Temperatures in Sochi have already topped 60 degrees Fahrenheit this week, creating slushy conditions that have frustrated many skiers and snowboarders. But the problem goes far beyond Sochi, as highlighted in a recent study led by University of Waterloo researcher Daniel Scott. Of the 19 cities that have previously hosted a Winter Olympics, as few as 10 may still be cold enough by 2050 to host again, according to the study.”
For the rest of the article and a nifty infographic on The Winter Olympics in a Warming World go HERE.
Published on October 1, 2013 on GreenBiz.com
“On Friday, the United Nations’ Intergovernmental Panel on Climate Change (IPCC) released its latest report – the fifth since the IPCC’s creation in 1988 – on the science of climate change.
These reports, published every five to seven years, are the work of several hundred scientists from around the world who summarize the current understanding of all aspects of climate change research. Thousands of other scientists review the summary, after which the IPCC publishes a comprehensive report, which synthesize findings from thousands of research studies.
Almost 200 countries are involved in the process. The IPCC also publishes reports that provide potential options for climate change mitigation and adaptation. The creators of the fourth IPCC report collectively were awarded the Nobel Peace Prize in 2007.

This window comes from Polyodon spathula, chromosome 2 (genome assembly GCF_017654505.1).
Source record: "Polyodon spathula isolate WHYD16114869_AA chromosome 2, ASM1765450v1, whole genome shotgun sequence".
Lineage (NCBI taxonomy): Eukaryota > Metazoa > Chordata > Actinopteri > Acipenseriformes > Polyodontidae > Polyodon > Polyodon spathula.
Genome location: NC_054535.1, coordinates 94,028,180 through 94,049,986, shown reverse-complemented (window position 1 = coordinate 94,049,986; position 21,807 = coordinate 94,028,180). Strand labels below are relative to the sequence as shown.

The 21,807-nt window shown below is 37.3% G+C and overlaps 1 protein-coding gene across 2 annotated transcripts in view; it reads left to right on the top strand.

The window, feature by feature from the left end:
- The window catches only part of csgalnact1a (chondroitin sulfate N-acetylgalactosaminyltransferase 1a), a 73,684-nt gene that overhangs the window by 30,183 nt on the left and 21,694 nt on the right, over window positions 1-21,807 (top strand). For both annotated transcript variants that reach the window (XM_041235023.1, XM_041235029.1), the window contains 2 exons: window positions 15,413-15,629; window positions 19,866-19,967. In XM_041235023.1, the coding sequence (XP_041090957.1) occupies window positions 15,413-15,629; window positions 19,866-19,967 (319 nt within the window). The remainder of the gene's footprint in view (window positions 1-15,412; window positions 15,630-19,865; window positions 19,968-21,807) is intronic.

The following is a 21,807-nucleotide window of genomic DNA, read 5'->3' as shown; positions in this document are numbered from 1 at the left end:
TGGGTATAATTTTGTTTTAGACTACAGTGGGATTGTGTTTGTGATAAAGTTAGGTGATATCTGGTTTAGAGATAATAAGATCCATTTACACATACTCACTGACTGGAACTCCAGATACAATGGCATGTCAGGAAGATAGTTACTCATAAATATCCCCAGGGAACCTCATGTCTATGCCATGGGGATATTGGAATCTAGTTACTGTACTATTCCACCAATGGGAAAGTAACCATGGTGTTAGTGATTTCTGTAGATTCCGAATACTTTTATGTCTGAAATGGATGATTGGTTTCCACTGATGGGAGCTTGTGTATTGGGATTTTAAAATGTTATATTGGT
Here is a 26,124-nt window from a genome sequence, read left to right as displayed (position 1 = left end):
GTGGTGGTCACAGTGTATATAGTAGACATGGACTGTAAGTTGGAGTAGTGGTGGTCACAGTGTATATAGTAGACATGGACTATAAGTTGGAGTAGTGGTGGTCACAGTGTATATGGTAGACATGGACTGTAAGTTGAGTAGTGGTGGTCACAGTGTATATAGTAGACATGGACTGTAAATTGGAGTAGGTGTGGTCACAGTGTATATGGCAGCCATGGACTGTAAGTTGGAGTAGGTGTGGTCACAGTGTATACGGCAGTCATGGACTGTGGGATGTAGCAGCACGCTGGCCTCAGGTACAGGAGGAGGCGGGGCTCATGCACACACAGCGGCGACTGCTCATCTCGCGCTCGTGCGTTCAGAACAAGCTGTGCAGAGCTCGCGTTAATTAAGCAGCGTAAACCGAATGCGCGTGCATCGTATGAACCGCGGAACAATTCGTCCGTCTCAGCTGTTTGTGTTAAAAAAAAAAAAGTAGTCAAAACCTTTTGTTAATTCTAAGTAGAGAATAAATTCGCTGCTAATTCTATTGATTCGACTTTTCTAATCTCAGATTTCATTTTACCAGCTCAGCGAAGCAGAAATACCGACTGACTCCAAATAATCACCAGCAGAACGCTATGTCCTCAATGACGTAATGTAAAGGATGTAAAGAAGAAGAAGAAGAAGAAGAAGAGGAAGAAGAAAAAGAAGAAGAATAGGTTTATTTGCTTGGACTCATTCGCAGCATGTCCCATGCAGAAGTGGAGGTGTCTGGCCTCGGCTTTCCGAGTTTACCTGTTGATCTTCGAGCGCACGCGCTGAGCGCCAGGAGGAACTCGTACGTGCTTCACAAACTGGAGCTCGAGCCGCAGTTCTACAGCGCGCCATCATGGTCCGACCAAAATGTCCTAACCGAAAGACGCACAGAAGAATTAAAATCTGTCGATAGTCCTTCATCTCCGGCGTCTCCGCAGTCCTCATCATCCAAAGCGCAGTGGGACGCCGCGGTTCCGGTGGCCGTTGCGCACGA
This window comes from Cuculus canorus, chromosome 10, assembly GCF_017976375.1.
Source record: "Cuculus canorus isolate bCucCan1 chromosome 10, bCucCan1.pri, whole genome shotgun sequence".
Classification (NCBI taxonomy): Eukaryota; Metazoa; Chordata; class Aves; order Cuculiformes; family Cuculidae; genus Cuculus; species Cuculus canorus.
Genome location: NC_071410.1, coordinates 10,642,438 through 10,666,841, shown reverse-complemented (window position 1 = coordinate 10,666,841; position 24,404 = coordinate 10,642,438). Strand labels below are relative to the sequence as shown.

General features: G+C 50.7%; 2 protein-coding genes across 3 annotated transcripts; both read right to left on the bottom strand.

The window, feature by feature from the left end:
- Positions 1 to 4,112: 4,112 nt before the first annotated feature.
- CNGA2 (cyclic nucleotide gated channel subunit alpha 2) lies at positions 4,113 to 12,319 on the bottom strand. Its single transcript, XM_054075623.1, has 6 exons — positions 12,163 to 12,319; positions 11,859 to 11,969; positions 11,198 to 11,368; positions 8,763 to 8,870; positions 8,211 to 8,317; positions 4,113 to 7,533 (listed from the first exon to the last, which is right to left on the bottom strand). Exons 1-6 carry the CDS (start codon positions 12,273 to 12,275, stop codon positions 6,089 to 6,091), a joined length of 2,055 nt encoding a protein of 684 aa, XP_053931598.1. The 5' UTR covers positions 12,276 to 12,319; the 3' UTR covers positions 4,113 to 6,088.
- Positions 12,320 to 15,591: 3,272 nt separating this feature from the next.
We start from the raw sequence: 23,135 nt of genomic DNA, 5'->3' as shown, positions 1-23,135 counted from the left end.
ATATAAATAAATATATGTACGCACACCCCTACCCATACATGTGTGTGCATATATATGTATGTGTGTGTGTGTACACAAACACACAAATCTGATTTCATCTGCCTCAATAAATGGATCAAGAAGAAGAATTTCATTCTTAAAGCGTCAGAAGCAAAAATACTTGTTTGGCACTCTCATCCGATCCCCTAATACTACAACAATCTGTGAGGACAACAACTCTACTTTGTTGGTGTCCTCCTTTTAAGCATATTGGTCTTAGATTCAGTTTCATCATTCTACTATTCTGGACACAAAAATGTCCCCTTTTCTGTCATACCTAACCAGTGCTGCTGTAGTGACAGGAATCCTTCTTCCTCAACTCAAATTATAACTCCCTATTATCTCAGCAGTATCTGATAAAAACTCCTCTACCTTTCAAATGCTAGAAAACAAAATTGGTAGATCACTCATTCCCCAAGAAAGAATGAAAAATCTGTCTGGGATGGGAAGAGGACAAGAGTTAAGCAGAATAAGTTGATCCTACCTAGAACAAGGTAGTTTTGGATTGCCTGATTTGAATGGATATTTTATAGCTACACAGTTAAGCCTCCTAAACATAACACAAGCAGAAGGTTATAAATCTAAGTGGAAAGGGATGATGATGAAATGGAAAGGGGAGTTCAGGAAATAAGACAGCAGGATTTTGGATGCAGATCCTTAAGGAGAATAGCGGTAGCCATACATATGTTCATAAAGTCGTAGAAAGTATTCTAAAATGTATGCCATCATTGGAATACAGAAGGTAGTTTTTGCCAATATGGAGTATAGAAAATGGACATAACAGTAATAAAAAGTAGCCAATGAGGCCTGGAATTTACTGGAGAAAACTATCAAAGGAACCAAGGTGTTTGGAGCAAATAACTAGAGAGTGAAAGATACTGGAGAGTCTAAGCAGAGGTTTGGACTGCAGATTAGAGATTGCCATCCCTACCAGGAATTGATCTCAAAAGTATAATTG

Here are seven key findings from the new IPCC report on the state of the science of climate change:
1. It is virtually certain that the planet has warmed since the mid-2oth century.
At the surface, each of the last three decades has been progressively warmer than the preceding decades since 1850. The rate of sea level rise has been higher than any average rate during the previous 2,000 years, and in the last two decades, ice sheets have been losing mass. Almost all glaciers are shrinking, and Arctic sea ice and Northern Hemisphere snow cover have decreased in extent.
2. Scientists are more confident than ever that humans are responsible.
With every report it has become clearer that the Earth is warming and that human activity is responsible. Scientists are now more than 95 percent certain that humas are the principle cause of climate change, mainly through the burning of fossil fuels. That’s up from more than 90 percent in 2007, 66 percent in 2001 and 50 percent in 1995.
3. Further warming is imminent, and short-term records do not reflect long-term climate trends.
Natural internal variability of the climate system, due to the El Nino effect, volcanic eruptions and other influences, makes it impossible to determine the overall warming trend of the planet through short-term measurements. For example, the rate of increase in surface warming over the past 15 years, from 1998 to 2012, appears slower because it begins with a record hot year due to a strong El Nino effect. On the other hand, the rates of sea level rise and glacial ice melt have accelerated during this time period. Over the long-term, continuing emissions of heat-trapping gases ineveitably will cause the plante’s surface temeratures to rise.
4. The surface could warm anywhere from 2.7 F to 7.2 F by 2100, relative to pre-1900 conditions.
The warming will be unevenly distributed, with more warming over land and even greater warming at the poles. Temperature increases such as these, even at the lower end, could increase the chances of extreme heat waves, drought and flooding due to heavy rains, and raised sea levels in areas where hundreds of millions of people reside.